Wednesday, April 8, 2009

Art review: Flagler's 'Mother's Pearls' a fascinating look at childhood

Little Miss Hone (1824), by Samuel F.B. Morse.

By Katie Deits

PALM BEACH -- A current exhibition at the Flagler Museum offers visitors an opportunity to see exquisitely executed paintings of children and also to learn something about the changing nature of the American family over the past centuries.

A Mother’s Pearls: Children in American Paintings, which runs through April 19, also is perhaps the preeminent collection of pre-20th century American painting, according to its curator, Tracy Kamerer. The exhibit, on loan from the Museum of Fine Arts in Boston, has been seen in only two other cities, she said.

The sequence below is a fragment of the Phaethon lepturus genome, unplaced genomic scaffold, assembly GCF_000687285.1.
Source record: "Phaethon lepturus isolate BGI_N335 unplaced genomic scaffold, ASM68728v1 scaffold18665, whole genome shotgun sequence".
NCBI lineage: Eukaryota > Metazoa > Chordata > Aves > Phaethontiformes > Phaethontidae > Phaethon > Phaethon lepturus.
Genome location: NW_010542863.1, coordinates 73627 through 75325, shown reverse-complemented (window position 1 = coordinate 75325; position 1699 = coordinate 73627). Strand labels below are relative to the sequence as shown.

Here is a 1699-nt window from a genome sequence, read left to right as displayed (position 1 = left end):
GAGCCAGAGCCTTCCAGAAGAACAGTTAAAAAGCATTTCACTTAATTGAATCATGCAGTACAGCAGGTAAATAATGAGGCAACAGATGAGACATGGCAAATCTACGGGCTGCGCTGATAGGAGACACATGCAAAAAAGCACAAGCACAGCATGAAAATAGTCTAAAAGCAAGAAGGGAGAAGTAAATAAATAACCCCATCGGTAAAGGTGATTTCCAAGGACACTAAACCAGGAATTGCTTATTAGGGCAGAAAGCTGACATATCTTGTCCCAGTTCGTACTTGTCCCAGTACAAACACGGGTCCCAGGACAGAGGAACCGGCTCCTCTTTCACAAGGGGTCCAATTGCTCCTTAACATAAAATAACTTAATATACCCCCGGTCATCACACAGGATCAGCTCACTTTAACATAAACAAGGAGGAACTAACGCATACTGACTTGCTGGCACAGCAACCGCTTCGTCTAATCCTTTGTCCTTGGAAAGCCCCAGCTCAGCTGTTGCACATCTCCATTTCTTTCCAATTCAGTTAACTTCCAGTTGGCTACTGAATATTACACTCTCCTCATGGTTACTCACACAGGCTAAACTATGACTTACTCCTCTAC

Before the 19th century, paintings of children were more about showing the heirs to the family fortune in a manner that depicted their status or future role in society. Young girls are dressed in rich satin, and they hold precious pets or expensive objects as they sit on ornate furniture that displays their family's wealth.

Portrait of Mary and Elizabeth Royall (1758),
by John Singleton Copley.

In Portrait of Mary and Elizabeth Royall, painted about 1758 by John Singleton Copley (1738-1815), the young ladies look feminine, sophisticated and well-mannered, but also stilted. One senses that in these snug adult-style dresses they are less than comfortable, but at the time, youngsters were expected to be reserved and quiet.

At the time Copley painted the Royall portrait, he was scarcely 20 years old, self-taught from books and observing other artists, as there were no art academies in the colonies. He also was strongly influenced by English painter Joseph Blackburn, who imported a rococo painting style and painted portraits of many Boston wealthy families.